Ann Owens Weekes

CriticismCommentary

Life
Irish feminist academic; teaches in Texas; author of Irish Women Writers: An Uncharted Tradition (Kentucky UP 1990)

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Quotations
Irish Women Writers: An Uncharted Tradition
(Kentucky UP 1990): ‘Value and cost of human relationships form a constant undercurrent in Irish women’s writings, the emphasis shifting from cost to value.’ (p.23.) ‘The Rackrents of Maria Edgeworth’s Castle Rackrent are equally appalling as husbands and as landlords. OE Somerville and Martin Ross present unappealing and immoral character in The Real Charlotte, but depict her nevertheless as a victim of an unjust society. The Eden of Anglo-Ireland as Elizabeth Bowen presents hit in The Last September depends upon Anglo-Irish women and Gaelic Ireland accepting without question the word of the domestic or colonising father. The security of the Gaelic-Irish society in Kate O’Brien’s Without My Cloak also rests upon the sacrifice of women, as does the independent state posited in The Land of Spices. The Gaelic-Irish warriors of 1922 and 1979 are both equally willing to exploit women in Julia O’Faolain’s No Country for Young Men. And domestic repression reflects national repression in almost all of Jennifer Johnston’s work, most overtly in Shadows on Our Skins (p.212.)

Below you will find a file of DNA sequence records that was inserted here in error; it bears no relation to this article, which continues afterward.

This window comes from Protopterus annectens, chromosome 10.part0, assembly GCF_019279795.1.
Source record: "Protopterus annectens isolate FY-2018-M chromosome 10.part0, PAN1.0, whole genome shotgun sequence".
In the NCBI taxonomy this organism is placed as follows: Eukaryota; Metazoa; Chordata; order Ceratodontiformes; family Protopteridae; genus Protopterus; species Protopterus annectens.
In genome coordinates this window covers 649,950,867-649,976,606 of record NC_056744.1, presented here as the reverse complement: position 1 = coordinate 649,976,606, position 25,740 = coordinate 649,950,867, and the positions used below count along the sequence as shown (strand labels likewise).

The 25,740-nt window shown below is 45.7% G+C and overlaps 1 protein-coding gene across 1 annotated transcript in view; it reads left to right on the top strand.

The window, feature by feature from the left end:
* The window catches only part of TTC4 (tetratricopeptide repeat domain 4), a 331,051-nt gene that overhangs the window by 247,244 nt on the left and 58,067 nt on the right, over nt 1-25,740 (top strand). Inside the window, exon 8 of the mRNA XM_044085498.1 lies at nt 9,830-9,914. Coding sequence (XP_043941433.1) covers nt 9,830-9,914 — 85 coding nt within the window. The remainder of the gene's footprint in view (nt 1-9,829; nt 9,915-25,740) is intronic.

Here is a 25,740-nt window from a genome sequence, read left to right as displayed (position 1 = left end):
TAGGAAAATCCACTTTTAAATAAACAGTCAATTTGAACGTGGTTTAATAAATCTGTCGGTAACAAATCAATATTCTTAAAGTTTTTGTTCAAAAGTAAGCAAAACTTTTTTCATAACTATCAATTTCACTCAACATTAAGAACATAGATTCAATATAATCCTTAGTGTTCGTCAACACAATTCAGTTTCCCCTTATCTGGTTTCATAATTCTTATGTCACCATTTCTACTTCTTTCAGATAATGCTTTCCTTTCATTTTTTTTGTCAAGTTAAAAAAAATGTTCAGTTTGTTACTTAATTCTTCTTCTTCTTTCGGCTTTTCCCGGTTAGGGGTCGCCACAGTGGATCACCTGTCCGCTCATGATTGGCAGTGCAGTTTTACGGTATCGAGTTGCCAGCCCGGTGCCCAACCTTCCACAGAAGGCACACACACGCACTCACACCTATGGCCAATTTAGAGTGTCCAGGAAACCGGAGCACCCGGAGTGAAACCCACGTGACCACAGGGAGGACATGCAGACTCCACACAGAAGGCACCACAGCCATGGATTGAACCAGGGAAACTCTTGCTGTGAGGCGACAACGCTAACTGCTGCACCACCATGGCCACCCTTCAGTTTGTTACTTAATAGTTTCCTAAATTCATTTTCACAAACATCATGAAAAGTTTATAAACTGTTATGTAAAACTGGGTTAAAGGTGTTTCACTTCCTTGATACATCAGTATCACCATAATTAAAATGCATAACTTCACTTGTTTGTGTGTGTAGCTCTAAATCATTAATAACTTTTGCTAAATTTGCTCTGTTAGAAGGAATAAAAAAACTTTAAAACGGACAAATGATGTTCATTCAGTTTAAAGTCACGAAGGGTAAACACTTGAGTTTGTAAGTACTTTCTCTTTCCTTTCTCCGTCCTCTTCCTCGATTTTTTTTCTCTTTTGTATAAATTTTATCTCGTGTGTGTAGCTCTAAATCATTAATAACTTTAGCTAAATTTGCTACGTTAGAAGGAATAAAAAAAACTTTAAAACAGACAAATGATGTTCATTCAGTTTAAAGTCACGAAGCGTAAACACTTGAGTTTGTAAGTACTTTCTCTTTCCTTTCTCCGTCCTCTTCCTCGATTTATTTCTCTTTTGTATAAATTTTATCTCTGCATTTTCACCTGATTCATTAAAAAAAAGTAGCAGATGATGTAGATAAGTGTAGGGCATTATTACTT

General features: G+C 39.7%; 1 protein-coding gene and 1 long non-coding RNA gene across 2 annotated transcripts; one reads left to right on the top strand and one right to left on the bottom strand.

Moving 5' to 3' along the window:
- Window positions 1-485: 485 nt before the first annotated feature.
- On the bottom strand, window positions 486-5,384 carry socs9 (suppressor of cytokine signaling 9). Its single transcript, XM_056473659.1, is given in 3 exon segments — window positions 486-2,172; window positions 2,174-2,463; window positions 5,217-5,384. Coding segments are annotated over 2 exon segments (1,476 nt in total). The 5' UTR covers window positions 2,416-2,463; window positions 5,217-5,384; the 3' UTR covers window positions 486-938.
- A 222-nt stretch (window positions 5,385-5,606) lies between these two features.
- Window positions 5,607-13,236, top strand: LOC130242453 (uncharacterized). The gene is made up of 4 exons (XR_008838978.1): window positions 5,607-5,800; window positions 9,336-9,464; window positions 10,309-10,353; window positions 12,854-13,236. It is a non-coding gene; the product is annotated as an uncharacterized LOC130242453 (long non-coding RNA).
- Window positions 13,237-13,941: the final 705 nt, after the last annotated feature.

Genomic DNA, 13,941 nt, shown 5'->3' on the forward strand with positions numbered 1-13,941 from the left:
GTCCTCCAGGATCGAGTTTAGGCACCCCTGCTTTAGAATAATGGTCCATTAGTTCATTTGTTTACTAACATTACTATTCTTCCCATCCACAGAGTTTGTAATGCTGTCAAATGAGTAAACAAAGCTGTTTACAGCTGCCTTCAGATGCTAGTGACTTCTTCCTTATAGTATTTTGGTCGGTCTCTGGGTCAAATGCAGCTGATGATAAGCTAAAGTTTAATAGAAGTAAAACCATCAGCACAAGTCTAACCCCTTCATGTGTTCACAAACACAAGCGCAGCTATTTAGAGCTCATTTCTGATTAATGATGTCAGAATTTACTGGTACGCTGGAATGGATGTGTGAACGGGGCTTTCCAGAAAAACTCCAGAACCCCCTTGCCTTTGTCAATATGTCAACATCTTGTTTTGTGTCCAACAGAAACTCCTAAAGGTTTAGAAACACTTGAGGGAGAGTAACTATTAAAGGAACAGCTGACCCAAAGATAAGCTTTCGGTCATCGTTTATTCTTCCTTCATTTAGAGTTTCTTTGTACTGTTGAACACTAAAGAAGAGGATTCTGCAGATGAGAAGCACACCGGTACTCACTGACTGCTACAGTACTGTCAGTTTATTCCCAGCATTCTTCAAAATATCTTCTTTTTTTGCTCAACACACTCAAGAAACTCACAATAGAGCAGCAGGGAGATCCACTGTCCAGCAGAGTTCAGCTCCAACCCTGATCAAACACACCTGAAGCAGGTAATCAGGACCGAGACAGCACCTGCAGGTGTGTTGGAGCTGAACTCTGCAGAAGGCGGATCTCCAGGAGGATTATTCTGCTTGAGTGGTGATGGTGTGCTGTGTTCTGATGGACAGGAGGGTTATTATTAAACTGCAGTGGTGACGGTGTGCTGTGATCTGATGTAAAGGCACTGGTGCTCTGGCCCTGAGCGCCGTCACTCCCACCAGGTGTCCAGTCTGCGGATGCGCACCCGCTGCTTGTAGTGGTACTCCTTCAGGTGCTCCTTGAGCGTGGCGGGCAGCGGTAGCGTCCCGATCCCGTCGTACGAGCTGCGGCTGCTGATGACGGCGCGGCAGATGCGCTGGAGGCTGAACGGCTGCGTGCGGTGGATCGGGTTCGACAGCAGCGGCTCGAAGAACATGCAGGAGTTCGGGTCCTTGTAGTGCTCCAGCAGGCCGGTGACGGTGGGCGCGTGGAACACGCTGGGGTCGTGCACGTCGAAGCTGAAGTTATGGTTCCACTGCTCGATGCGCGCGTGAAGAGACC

Further (Irish Women Writers), Further, ‘[W]omen, like colonised peoples, had to repress their desires, women’s fiction has been subject to the same kinds of repression as women themselves, repression which forced [women] writers to encode their concerns in a muted voice.’ (p.218.) ‘The student who searches the shelves for works on Irish women's fiction - surely, on ethings, an obvious division - geels very much as Virginia Woolf did when she searched the British Museum for work on women by women. The msot determined reasearcher detects only a few slim volumes. Thus one is forced to ask wehter Irish women have written fiction; and if so whether this fiction has any artistic or even historic value, and finally whether this fiction differs sufficiently from that of Irish men to merit the recognition of yet another category.’ (Op. cit., Intro. [q.p.]; quoted in Nichola McFall, UG Essay, UU 2003.)

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